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2018-03-08 00:03:22 -0500 received badge  Enthusiast
2018-03-08 00:03:22 -0500 commented answer is homosexuality allowed in sikhism? yes or no?

Sangat_Pangat, there is no more harm in being homosexual than heterosexual, just as there is no more harm in having blue eyes than brown. How a person conducts themselves, and how they treat others, is of far more consequence than their orientation or their eye colour will ever be.

2018-03-07 23:50:11 -0500 commented answer How do I respond ?

I find this really helpful. I do not get questioned about caste, but sometimes feel devalued regarding other more trivial matters. Instead of working on my inner strength, I end up thinking poorly of myself. Your advice here about building inner strength would help me a lot. Thank you Strong Kaur!

2018-03-05 00:28:04 -0500 answered a question Please tell me what to do

This is a very difficult question to respond to. In my culture - North American - it would be considered unethical for me to ask a relative to intervene on my friends behalf. Why? because it would give him unfair advantage that others taking the same classes would not have. So, for me, I would most likely need to set boundaries with him and tell him that I cannot interfere with the principal's process. The risk, though, is that he may be very angry with me and may end our friendship. Even if I told him that he is very important to me, and that the reason I cannot assist him, is because I cannot corrupt the integrity of my relative by tempting him to intervene in a case that is not ethically one he can interfere with.

It is not easy, but I wish you all the best in however you decide to approach this moral dilemma.

2018-03-05 00:14:42 -0500 answered a question what to do if I am travelling

Sanjlon, I am praying that guru blesses you with clear guidance on how to proceed. Your children are very blessed to have you as their father and looking out for their needs. Your inlaws are blessed to have you looking out for their grandchildren's needs. This is a long journey. My thoughts are with you and your whole family.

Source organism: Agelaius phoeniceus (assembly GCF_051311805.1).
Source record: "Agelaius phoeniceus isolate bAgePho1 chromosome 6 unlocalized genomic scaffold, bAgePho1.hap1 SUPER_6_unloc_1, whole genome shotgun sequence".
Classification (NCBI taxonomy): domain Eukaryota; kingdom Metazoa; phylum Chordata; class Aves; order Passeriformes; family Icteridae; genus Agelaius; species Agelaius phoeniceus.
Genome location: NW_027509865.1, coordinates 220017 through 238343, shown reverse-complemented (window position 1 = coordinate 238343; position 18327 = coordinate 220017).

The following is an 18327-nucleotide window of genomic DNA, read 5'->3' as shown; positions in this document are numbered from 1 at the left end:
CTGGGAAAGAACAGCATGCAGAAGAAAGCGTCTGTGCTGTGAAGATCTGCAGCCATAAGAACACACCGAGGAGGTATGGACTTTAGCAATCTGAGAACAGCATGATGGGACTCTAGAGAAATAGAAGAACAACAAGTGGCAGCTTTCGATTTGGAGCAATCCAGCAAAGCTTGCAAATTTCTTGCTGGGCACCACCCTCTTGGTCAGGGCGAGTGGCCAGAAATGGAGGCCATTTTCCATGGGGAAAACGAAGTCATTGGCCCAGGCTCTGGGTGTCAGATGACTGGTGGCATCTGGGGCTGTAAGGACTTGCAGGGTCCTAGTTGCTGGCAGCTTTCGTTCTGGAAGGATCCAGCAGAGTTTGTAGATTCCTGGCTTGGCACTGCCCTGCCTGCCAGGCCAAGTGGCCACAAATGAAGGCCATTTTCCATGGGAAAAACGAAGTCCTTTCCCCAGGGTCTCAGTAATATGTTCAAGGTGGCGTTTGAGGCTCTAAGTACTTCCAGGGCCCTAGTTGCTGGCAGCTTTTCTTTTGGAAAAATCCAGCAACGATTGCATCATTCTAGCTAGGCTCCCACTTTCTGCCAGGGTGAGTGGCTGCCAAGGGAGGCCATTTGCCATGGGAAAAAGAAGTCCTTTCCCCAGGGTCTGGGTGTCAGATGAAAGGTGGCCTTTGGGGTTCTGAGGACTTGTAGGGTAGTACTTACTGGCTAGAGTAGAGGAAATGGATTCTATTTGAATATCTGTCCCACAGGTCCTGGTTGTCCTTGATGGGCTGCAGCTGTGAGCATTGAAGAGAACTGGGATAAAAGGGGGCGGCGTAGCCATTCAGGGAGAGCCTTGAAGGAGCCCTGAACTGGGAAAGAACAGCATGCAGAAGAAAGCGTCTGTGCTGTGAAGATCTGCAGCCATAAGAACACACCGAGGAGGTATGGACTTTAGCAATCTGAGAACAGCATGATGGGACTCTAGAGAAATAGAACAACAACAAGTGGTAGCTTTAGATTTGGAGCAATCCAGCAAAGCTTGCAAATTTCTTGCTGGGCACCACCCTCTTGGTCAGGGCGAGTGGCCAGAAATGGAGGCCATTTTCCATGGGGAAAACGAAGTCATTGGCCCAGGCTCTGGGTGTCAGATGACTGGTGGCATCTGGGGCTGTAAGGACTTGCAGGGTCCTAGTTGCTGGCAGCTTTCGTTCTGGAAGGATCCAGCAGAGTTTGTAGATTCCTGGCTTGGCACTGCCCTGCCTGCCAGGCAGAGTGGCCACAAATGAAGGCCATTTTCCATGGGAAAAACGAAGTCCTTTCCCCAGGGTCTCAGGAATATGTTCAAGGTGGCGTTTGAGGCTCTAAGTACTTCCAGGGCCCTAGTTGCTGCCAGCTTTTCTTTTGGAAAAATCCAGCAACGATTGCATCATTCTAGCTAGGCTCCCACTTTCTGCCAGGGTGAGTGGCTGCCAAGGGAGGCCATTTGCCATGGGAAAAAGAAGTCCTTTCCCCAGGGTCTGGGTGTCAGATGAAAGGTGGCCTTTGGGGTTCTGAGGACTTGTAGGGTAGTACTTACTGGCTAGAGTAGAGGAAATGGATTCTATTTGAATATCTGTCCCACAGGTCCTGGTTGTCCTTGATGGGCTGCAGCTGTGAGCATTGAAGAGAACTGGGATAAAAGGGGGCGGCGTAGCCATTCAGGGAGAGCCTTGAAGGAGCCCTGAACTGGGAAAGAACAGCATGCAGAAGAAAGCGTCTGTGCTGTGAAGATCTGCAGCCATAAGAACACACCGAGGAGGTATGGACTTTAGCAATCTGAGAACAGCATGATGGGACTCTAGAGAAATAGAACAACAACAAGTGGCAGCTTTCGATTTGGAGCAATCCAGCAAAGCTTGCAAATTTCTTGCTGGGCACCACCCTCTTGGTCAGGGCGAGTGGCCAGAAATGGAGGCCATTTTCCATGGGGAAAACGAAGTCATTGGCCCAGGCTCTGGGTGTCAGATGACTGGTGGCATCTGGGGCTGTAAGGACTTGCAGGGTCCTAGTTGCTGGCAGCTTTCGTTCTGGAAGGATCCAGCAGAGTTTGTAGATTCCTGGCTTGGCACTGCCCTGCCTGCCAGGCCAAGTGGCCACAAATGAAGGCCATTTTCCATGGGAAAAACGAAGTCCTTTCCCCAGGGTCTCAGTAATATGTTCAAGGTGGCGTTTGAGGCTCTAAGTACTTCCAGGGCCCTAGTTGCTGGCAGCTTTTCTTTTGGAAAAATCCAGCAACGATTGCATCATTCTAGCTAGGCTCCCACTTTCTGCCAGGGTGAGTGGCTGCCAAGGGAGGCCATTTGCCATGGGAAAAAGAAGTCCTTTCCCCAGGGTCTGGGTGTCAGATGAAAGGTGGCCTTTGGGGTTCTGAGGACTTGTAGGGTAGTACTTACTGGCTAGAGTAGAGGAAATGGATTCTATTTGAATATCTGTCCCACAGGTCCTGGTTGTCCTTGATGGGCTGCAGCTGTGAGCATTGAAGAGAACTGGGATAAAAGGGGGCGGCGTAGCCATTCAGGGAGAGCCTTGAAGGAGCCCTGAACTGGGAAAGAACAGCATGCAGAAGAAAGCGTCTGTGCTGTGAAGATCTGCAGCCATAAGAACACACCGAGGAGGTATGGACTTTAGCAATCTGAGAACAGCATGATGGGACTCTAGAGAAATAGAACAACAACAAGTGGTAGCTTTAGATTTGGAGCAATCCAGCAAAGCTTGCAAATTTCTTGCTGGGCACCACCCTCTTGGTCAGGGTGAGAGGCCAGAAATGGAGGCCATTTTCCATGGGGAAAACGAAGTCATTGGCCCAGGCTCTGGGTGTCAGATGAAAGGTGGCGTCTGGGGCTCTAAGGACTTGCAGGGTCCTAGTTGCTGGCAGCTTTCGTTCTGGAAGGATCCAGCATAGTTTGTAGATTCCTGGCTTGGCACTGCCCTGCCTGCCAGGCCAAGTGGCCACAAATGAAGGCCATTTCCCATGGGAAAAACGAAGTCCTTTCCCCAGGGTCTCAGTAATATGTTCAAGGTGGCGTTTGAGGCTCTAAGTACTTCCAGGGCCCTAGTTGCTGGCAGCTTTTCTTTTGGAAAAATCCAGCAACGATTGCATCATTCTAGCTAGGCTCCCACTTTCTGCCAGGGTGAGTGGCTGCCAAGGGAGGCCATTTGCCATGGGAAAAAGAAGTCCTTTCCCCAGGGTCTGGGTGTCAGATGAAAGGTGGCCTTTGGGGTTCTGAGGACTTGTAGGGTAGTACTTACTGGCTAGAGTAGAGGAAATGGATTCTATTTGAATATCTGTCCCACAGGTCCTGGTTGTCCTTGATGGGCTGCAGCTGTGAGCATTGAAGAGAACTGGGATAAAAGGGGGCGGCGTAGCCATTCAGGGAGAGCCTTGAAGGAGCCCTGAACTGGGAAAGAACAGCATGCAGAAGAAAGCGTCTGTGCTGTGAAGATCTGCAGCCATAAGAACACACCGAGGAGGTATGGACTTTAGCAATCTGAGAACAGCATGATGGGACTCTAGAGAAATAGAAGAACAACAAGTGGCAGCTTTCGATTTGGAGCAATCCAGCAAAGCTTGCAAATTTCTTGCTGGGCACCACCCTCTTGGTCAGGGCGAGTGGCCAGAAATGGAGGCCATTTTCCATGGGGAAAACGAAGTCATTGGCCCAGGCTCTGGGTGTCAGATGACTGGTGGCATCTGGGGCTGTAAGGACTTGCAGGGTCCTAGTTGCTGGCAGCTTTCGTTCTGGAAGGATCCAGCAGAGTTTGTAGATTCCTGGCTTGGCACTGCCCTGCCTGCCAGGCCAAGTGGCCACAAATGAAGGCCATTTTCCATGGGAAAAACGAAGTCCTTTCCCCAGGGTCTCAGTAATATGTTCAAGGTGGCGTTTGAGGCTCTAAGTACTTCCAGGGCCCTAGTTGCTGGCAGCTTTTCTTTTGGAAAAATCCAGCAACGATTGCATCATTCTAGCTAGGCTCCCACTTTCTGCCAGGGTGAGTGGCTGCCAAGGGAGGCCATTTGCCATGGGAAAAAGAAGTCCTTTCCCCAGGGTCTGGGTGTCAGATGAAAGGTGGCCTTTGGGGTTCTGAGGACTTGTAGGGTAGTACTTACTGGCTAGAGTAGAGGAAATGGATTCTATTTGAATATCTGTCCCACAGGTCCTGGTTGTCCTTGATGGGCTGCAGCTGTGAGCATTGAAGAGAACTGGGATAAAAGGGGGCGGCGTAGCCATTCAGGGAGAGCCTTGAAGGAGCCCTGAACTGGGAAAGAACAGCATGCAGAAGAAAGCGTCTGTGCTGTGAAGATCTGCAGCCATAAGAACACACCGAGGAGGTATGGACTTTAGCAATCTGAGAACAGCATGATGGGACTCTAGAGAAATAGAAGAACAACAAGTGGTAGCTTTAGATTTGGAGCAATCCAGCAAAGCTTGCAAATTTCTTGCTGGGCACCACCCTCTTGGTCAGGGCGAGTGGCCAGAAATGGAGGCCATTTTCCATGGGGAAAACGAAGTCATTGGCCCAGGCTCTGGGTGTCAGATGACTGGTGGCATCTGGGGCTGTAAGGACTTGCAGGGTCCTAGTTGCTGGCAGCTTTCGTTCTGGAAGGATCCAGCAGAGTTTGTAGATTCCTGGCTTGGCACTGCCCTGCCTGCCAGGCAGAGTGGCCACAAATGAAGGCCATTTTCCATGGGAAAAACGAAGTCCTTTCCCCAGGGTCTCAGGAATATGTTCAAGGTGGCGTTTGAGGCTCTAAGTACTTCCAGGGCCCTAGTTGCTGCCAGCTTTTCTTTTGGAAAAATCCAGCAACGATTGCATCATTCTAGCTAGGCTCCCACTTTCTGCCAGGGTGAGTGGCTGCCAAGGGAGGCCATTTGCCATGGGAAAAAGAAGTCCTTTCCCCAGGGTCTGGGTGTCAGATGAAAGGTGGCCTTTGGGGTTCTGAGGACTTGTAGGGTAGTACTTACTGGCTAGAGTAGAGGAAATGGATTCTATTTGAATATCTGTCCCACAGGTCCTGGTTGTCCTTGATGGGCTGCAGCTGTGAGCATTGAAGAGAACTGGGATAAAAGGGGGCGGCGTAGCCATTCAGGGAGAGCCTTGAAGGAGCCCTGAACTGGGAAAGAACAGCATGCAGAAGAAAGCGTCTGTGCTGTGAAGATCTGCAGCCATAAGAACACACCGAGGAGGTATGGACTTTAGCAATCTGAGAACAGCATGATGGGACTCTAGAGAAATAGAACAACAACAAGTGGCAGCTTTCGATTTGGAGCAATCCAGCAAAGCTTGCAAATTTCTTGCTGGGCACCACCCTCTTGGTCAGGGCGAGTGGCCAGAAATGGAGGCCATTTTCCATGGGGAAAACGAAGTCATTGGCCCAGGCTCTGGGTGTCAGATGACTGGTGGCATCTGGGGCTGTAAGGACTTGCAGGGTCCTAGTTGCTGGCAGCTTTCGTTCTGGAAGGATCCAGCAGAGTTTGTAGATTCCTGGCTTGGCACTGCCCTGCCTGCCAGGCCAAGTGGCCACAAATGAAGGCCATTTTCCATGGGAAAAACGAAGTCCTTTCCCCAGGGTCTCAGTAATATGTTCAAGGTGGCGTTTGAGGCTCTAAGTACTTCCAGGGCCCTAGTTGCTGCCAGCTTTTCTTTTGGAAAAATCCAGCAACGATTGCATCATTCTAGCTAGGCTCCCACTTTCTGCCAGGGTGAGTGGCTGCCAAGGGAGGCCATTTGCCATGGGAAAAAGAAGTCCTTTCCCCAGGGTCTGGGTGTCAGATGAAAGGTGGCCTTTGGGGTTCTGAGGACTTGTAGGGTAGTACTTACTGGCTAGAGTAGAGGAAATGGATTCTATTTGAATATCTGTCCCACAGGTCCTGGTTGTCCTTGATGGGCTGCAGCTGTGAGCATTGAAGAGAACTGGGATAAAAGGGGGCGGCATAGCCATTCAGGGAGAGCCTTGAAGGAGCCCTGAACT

2018-03-05 00:08:46 -0500 commented answer How do I respond ?

Nicely put, and totally in keeping with Guru Nanak's intentions.

2018-03-05 00:02:54 -0500 commented answer is homosexuality allowed in sikhism? yes or no?

See https://youtu.be/8C3PqTWqbfY?t=6m0s Find a Sikh LGBT resource. Stay true to your Sikh self. God loves you Pav, and wants you to treat all, *yourself included* with respect and love! Treat anyone you are seeing, with the respect you would a betrothed, and expect no less from them! Blessings, Sue

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2018-03-03 16:33:37 -0500 answered a question is homosexuality allowed in sikhism? yes or no?

I'm finding these responses rather surprising. I'm very grateful Pav, that you raised this question. Especially for the young homosexual/lgbt people who may fear they are not included in God's love. They need to know the truth: "Everyone is equal before God." My knowledge of Sikhi is very new. But am I wrong to believe that: blue eyes / Irish / meat-eaters / vegetarians / heterosexuals / homosexuals / are welcomed in Sikhism? In my very humble and 'not-so-learned' opinion, if Guru Nanak said "There is no Hindu, there is no Muslim. We are all one", I believe he also says, 'there is no male, there is no female, there is no caste, there is no heterosexual, there is no homosexual. We are all one.' And I believe the first intention of starting Sikhism was to say goodbye to divisive and exclusionary religious practices.

Are there actions that are decidedly not Sikhi? Yes! I would say anytime someone - regardless of their nationality or sexuality or caste or other label - treats others with dishonour or dis-respect - their actions are decidedly not Sikhi

I saw this on a web page about Sikhism:

"There is only one God. God is without form, or gender. Everyone has direct access to God. Everyone is equal before God. A good life is lived as part of a community, by living honestly and caring for others. Empty religious rituals and superstitions have no value."

I believe 'Everyone' means 'Everyone'